I recently had the opportunity to immerse myself in the rich conversations of early childhood educators. The context was a conference that was international and a nice mix of academics and practitioners. I went because I am working with a group of Canadian Deans of Education to write a national accord on early childhood education. We wanted to present an initial draft to an expert audience for their input and feedback. I also went because two of the keynote speakers were well-known to me through their work and I was really interested to hear them both. One of them was Professor Margaret Carr from the University of Waikato in New Zealand. She was a co-Director of the Early Childhood Curriculum Development project that developed the national early childhood curriculum for New Zealand in 1996 (Te Whariki). The other was Professor Carla Rinaldi, President of Reggio Children and professor of pedagogy at the University of Modena and Reggio Emilia (Italy). They were both wonderful, presenting their deeply held convictions with humility, humor, and honesty.
This is an interesting time in the world of Early Childhood Education. Both nationally and internationally there is a move towards providing quality care and education for all children. Many provinces have developed Early Learning Frameworks and several have moved to amalgamating Ministries of Children and Families/Care with Ministries of Education. Australia and New Zealand have been successful in developing national curriculum frameworks and national public provision. Several jurisdictions across Canada have adopted full day kindergartens, with Ontario offering fully funded, full day, junior and senior kindergarten this fall. Many Independent Schools in BC have developed preschool programs along with full day kindergartens. As a result, there is also a strong move towards the professionalization of early childhood educators, requiring increased education and the development of quality standards. Along with this professionalization comes the awareness of the theory/practice divide and the difficulty of changing an entrenched ECE culture.
The history of early childhood care and education in Canada is a story of labour force attachment, targeted groups of special needs and low-income families, women’s rights and equality, and the religious debate about the notion of shared responsibility for infants and preschoolers. Current policies are often framed in language that speaks to economic and social capital, and academic success. However, there is also a strong push back from families and educators (with support from provinces) to focus on quality care and education for ALL children that honours this unique time in a child’s life. There is a shared desire and need for care/education that is both holistic and emergent in design, rather than focused on school readiness through highly structured programs and academic success. Unfortunately, the “push down” from the K-12 System and our market driven economy and technocratic culture makes the shared values and beliefs of many in the ECE community difficult to maintain.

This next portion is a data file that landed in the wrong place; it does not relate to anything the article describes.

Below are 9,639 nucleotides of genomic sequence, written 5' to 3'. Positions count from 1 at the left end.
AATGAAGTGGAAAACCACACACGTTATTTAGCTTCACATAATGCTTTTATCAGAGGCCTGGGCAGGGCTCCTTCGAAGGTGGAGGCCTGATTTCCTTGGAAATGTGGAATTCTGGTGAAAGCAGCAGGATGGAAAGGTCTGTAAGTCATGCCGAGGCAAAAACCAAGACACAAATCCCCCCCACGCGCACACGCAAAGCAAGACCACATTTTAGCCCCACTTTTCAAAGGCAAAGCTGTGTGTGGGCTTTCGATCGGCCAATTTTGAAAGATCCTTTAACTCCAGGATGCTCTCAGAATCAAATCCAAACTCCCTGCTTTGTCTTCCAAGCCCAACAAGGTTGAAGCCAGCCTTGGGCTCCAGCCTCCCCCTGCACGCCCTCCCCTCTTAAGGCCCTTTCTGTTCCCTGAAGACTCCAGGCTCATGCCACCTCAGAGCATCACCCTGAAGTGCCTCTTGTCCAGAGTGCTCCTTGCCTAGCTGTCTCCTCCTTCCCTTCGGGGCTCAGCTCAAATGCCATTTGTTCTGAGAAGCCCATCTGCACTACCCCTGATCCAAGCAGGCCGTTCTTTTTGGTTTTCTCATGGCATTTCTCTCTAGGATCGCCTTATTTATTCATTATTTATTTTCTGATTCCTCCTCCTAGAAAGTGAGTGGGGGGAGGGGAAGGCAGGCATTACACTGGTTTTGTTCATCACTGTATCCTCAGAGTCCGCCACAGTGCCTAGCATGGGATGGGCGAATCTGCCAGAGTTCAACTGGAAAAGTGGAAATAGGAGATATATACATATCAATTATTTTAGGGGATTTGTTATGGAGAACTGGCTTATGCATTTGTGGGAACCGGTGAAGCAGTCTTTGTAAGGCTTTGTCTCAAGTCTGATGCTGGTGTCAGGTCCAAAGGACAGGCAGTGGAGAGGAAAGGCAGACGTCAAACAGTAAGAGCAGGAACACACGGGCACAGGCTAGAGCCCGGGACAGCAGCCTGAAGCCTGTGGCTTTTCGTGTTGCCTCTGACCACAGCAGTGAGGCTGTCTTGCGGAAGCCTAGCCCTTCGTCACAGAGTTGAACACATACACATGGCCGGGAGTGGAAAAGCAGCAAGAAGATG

As I attended multiple smaller sessions and the excellent keynote speakers, I found myself paying particular attention to the language that was being used. As in all communities of discourse, there were both sacred and taboo words and phrases. Taboo words and phrases included “developmentally appropriate”, “checklists”, “running records”, “standardization”, “records”, “reports”, “labels”, and “school readiness”. Sacred phrases and words included “empowerment”, “curiosity”, “creativity”, “democratic”, “relationships”, “belonging, being and becoming”, “one hundred languages”, “holistic”, “pedagogical narration”, “children’s rights”, “play”, “care”, “family”, “spirituality”, “frameworks as a conversation starter rather than a script”, “the strong, competent and capable child”, “listening a child into being”, “attentiveness”, “time”, “working theories”, and “emergent curriculum”.
As Carla Rinaldi suggested, when we talk about education we are talking about politics. Both the sacred and taboo words and phrases listed above are political statements, laden with philosophy and beliefs and, therefore, highly contestable. The language reflects certain images we hold of God, His creation and Others and describes particular ways of being in the world with others. While I may have some concerns about the sacred language used in the ECE community, I am not writing to critique today. I am here to listen with appreciation and gratitude because I understand their deliberate choice of language and am grateful that they are committed to “pushing up” into the K-12 system. It is especially lovely that they can speak of the importance of families and belonging and spirituality with such conviction and clarity, conversations that have been largely lost in the K-12 system. May Early Childhood Educators not despair, and may all other educators listen them into being and join the conversation.